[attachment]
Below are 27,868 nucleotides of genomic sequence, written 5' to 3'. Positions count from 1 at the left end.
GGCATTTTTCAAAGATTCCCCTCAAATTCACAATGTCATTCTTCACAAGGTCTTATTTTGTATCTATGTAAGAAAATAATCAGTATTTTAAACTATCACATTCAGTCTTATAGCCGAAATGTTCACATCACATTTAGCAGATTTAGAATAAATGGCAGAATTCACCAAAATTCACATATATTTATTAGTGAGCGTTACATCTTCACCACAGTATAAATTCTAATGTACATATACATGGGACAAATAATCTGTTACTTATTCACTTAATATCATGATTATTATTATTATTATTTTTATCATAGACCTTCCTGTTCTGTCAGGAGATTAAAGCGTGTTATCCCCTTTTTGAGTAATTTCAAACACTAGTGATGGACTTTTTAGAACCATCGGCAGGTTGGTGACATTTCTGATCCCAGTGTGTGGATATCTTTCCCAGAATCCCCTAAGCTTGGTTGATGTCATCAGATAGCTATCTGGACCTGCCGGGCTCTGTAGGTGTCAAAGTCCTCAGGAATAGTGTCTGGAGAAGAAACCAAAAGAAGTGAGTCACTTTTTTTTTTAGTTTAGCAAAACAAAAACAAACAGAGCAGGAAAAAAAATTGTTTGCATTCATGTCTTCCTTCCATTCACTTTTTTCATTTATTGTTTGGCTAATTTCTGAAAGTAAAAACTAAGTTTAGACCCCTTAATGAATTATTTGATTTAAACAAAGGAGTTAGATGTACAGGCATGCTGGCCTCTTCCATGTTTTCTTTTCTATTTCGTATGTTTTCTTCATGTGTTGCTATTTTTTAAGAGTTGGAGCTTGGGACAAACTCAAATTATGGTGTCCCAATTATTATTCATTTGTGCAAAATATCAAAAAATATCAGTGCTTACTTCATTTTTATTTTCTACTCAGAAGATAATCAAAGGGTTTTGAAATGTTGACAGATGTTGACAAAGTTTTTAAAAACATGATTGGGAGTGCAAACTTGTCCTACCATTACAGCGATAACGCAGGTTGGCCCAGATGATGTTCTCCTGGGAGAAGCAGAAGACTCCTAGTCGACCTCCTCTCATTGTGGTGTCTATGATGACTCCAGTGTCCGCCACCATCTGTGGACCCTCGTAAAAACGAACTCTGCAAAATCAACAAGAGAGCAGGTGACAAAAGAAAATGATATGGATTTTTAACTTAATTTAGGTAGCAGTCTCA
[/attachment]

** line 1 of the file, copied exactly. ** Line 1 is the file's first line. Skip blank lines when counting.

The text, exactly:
Below are 27,868 nucleotides of genomic sequence, written 5' to 3'. Positions count from 1 at the left end.